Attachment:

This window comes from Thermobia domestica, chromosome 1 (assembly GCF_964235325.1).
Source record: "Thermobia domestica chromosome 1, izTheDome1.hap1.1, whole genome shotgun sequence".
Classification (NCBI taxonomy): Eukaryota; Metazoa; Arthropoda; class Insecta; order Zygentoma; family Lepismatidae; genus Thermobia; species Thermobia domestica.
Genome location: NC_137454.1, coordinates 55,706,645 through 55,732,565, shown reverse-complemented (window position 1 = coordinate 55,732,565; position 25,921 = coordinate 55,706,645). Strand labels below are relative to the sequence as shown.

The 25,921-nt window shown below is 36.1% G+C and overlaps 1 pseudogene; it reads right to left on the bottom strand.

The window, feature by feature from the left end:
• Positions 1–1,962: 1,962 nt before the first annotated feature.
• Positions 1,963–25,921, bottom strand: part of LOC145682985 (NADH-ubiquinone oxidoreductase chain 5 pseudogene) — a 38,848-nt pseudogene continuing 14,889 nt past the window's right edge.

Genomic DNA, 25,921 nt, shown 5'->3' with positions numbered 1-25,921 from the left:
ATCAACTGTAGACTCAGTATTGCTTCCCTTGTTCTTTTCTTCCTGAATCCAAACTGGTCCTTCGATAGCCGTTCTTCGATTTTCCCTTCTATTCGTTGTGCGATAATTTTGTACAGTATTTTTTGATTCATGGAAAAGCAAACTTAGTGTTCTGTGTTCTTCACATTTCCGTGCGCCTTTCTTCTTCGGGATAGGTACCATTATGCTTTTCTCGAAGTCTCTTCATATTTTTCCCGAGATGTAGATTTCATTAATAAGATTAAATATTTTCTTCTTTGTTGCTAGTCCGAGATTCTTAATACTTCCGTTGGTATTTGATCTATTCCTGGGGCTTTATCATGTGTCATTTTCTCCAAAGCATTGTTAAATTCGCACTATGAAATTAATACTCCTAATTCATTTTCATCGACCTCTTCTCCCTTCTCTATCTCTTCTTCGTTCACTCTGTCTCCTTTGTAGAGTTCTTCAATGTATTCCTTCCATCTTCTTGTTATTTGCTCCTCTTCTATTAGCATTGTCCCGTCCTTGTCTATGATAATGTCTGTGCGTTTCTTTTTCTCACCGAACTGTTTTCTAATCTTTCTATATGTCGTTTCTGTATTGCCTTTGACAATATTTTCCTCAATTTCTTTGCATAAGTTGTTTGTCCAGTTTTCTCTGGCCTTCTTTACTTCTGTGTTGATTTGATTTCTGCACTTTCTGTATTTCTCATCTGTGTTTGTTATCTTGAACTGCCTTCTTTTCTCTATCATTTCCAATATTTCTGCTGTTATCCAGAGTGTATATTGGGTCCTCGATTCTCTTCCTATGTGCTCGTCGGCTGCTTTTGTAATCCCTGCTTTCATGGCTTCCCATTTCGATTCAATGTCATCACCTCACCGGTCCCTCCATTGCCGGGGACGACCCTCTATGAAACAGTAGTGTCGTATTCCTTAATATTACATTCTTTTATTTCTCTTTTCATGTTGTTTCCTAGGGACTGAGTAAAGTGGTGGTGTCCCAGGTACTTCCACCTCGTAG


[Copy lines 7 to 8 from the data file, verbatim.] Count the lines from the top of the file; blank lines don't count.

• Positions 1–1,962: 1,962 nt before the first annotated feature.
• Positions 1,963–25,921, bottom strand: part of LOC145682985 (NADH-ubiquinone oxidoreductase chain 5 pseudogene) — a 38,848-nt pseudogene continuing 14,889 nt past the window's right edge.